How do you deal with conflict in your workplace? What do you do when employees fall out and can no longer work together?
Workplace conflict, if not dealt with effectively, can quickly escalate to more serious problems, such as stress-related absenteeism, grievances and even tribunal claims. Endeavouring to resolve workplace conflict via formal procedures can be time consuming, costly and will often fail to resolve matters to the satisfaction of all parties.
So what alternative do you have as an employer?
Mediation is a confidential and impartial tool that can provide a way forward outside of formal proceedings. It is an entirely voluntary process in that it will only be entered into if all parties are amenable, and it can be applied to a variety of situations where relationships have become difficult, strained, or appear to have broken down completely.
The mediator will meet with each party separately at the outset, questioning them in order to establish their respective positions and desired outcomes. A joint meeting will then be convened at a neutral venue involving an authoritative Company representative. At this meeting, the mediator will facilitate discussion of the issues and the respective positions of the parties with a view to building a workable agreement between them. At all times, the mediator’s focus will be to find a mutually acceptable and amicable way of moving forward. A successful process will conclude with the mediator producing a written agreement and providing copies to each of the parties concerned. Anything discussed during the mediation process will be treated in confidence and without risk that it will be used against either party at a later date.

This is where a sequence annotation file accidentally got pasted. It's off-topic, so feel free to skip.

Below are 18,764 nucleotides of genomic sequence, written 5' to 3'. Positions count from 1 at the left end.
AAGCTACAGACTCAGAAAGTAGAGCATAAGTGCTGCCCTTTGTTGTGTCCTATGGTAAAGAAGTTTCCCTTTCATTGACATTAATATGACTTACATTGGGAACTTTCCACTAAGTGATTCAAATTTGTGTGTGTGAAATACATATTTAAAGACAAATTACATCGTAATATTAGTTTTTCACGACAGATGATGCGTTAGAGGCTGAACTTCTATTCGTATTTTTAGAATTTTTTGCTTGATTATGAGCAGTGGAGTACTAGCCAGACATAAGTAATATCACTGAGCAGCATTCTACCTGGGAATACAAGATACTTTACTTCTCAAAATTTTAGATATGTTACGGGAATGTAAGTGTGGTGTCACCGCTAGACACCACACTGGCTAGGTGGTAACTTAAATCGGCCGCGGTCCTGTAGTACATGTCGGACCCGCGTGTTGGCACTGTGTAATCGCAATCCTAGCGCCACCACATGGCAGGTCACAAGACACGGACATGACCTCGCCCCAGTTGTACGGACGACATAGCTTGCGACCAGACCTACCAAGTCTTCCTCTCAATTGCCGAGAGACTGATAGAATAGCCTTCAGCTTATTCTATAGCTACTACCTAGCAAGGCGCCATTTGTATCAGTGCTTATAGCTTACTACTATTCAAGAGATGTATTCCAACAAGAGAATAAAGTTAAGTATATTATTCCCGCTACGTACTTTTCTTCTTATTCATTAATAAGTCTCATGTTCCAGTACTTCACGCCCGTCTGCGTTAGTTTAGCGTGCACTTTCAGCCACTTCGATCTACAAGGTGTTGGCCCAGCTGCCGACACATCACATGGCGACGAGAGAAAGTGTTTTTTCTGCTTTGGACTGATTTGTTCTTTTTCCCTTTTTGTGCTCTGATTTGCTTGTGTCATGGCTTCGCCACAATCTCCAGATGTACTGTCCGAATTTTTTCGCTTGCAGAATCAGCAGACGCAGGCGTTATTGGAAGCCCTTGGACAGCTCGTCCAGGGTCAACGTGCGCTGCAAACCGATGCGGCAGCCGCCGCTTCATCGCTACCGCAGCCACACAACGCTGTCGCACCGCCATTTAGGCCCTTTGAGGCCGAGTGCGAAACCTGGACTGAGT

One of the most effective uses of mediation is as an informal means by which to resolve a grievance that may otherwise need addressing on a formal footing. If agreement is reached between the parties via mediation then there is an expectation that the terms of that agreement will be honoured. However, if the issue is not resolved to the complainant’s satisfaction, he / she is still able to progress the matter as a formal grievance thereafter.
Some employers choose to conduct mediation internally, e.g. via fellow employees trained to act in this capacity. Whilst we can deliver training to groups of employees who express an interest in becoming internal mediators, consideration should be given to whether a co-worker will ever really be perceived as independent. In many situations, the appointment of an external mediator will be more appropriate.
At EML, we appreciate the difficulty that employers face when they encounter workplace conflict and offer a professional mediation service delivered by an accredited consultant to facilitate conflict resolution that is agreed upon and benefits all. If you are an employer faced with a pending conflict situation, or if you are simply being pro-active in making arrangements for conflict resolution in general, please contact us in confidence and without obligation for an initial discussion.